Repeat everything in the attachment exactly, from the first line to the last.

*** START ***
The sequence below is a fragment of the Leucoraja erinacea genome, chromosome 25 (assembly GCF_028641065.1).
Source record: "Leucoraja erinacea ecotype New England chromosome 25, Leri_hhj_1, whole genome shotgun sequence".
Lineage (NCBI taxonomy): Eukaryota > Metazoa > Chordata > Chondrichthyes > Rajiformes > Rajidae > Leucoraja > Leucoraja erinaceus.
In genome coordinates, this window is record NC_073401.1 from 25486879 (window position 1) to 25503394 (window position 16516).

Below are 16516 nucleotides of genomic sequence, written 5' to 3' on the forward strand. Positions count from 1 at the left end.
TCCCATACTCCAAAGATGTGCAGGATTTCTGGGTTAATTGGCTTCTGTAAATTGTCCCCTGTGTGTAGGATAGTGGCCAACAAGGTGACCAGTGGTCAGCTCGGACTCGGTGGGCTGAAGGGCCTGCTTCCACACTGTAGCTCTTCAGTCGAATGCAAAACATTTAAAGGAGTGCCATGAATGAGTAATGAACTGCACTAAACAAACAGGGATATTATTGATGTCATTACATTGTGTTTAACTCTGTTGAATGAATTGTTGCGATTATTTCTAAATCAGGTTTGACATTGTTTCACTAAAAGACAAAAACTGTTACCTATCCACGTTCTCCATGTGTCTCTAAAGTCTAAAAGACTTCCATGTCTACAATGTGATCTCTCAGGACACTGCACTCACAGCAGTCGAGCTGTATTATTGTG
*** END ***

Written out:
The sequence below is a fragment of the Leucoraja erinacea genome, chromosome 25 (assembly GCF_028641065.1).
Source record: "Leucoraja erinacea ecotype New England chromosome 25, Leri_hhj_1, whole genome shotgun sequence".
Lineage (NCBI taxonomy): Eukaryota > Metazoa > Chordata > Chondrichthyes > Rajiformes > Rajidae > Leucoraja > Leucoraja erinaceus.
In genome coordinates, this window is record NC_073401.1 from 25486879 (window position 1) to 25503394 (window position 16516).

Below are 16516 nucleotides of genomic sequence, written 5' to 3' on the forward strand. Positions count from 1 at the left end.
TCCCATACTCCAAAGATGTGCAGGATTTCTGGGTTAATTGGCTTCTGTAAATTGTCCCCTGTGTGTAGGATAGTGGCCAACAAGGTGACCAGTGGTCAGCTCGGACTCGGTGGGCTGAAGGGCCTGCTTCCACACTGTAGCTCTTCAGTCGAATGCAAAACATTTAAAGGAGTGCCATGAATGAGTAATGAACTGCACTAAACAAACAGGGATATTATTGATGTCATTACATTGTGTTTAACTCTGTTGAATGAATTGTTGCGATTATTTCTAAATCAGGTTTGACATTGTTTCACTAAAAGACAAAAACTGTTACCTATCCACGTTCTCCATGTGTCTCTAAAGTCTAAAAGACTTCCATGTCTACAATGTGATCTCTCAGGACACTGCACTCACAGCAGTCGAGCTGTATTATTGTG